Some performers on television appear to be horrible people, but when you finally get to know them in person, they turn out to be even worse.
Michael Gorman at Engadget (http://www.engadget.com/editor/michael-gorman) reports that Vodafone has launched “[...] the Webbox, [that] will bring the internet to anyone with a TV and access to 2.5G or EDGE networks. The Webbox is essentially a QWERTY keyboard — with the data hardware from a phone stuffed inside — that connects to a TV through basic RCA cables and allows for a relatively speedy internet experience by compressing data by around 90 percent. It’s dead simple to set up, as you simply plug in the RCA’s and switch on the device — an Opera Mini browser pops up on screen and allows users to start surfing the world wide web immediately. An app store, some games, and a text editor are baked into the portal, and the ability to send email and SMS messages is included is well. Vodafone is selling the device — which comes with a 2GB SD card and 100MB of data — in South Africa for 749 Rand ($102), with other markets and a two year contract plan to be added later this year. Check out the Webbox, and all its elegant simplicity, in the video after the break. [...]” (full article at http://www.engadget.com/2011/02/16/vodafone-announces-webbox-gives-internet-access-to-the-developi/).
I think that even if under lucrative perspective (because Vodafone is looking for profit not charity) could be a way for developing to have access to the web and hence start or accelerate a path towards knowledge and diffused culture.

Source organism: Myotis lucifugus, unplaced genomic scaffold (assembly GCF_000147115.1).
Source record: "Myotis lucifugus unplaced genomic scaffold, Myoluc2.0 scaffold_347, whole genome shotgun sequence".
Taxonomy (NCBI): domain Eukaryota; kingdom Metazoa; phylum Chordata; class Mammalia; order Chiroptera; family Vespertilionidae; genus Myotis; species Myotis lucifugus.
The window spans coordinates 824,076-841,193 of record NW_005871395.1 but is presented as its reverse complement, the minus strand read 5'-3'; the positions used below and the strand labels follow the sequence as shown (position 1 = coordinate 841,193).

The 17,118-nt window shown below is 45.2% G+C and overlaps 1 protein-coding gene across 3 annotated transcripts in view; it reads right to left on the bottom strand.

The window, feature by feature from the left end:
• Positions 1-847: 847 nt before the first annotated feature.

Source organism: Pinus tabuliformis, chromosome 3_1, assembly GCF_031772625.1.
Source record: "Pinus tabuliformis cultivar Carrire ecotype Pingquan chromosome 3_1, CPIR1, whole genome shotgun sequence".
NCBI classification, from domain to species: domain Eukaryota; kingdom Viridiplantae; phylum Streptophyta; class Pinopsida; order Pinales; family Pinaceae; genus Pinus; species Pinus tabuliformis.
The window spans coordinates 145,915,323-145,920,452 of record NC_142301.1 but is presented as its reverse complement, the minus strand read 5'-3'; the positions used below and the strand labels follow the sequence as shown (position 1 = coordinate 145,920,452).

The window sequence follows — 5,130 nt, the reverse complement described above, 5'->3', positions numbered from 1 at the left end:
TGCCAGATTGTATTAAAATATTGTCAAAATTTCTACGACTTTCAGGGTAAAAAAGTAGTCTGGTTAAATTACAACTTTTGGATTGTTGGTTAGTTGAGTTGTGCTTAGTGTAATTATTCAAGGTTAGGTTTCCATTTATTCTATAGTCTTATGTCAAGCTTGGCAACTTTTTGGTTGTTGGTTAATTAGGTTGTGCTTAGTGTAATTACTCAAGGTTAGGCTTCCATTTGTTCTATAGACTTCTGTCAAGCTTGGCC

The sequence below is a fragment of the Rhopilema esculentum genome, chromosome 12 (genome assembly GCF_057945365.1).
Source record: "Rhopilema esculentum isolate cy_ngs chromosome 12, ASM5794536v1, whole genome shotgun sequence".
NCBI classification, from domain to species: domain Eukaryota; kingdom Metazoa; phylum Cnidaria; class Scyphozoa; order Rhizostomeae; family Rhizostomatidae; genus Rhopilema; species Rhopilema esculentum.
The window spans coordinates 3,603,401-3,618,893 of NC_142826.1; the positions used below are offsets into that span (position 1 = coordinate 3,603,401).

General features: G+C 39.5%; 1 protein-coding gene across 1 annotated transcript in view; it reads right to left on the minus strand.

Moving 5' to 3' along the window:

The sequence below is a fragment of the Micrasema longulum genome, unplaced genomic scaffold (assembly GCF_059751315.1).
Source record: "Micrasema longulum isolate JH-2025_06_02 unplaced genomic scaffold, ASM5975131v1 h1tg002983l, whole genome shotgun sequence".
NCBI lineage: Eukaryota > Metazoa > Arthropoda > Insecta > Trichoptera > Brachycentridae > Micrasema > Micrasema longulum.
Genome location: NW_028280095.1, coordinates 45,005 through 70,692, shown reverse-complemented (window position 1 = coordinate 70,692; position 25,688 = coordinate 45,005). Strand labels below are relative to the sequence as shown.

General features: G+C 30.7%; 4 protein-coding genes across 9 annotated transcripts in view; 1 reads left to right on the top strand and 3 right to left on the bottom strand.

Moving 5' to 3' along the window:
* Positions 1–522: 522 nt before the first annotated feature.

What makes me think is that this countries, maybe don’t have access to primary life savings things (hospitals, medicines, food, water,… ) or economy boosters (roads, trains,…) but have full coverage for mobile phones.
It’s quite sad to think that before surviving someone thinks of a cell phone, even if it is cheap…
This post as a comment also at http://www.engadget.com/2011/02/16/vodafone-announces-webbox-gives-internet-access-to-the-developi/Read More
Jack Loftus at Gizmodo (http://gizmodo.com/people/J%20B%20Cougar/posts/) reports a Nielsen study presented also by USA today and engadget where users are less interested in 3d after giving a try on their own (full article at http://gizmodo.com/5635518/study-consumers-less-interested-in-3d-tv-after-experiencing-it-firsthand, original articles at http://blog.nielsen.com/nielsenwire/consumer/u-s-consumers-show-high-interest-in-3dtv-but-cite-some-concerns/, at http://content.usatoday.com/communities/technologylive/post/2010/09/study-glasses-for-3d-tv-are-no-fun/, at http://www.engadget.com/2010/09/11/nielsen-survey-shows-high-interest-in-3dtv-low-interest-in-payi/).
I think the limit is in the hardware we are using. Glasses don’t help in being familiar with 3d TV and use is limited. Once solved (if any solution is find), the user experience will boost and so will sales.
This post as a comment also at http://gizmodo.com/5635518/study-consumers-less-interested-in-3d-tv-after-experiencing-it-firsthand, at http://blog.nielsen.com/nielsenwire/consumer/u-s-consumers-show-high-interest-in-3dtv-but-cite-some-concerns/ and at http://www.engadget.com/2010/09/11/nielsen-survey-shows-high-interest-in-3dtv-low-interest-in-payi/Read More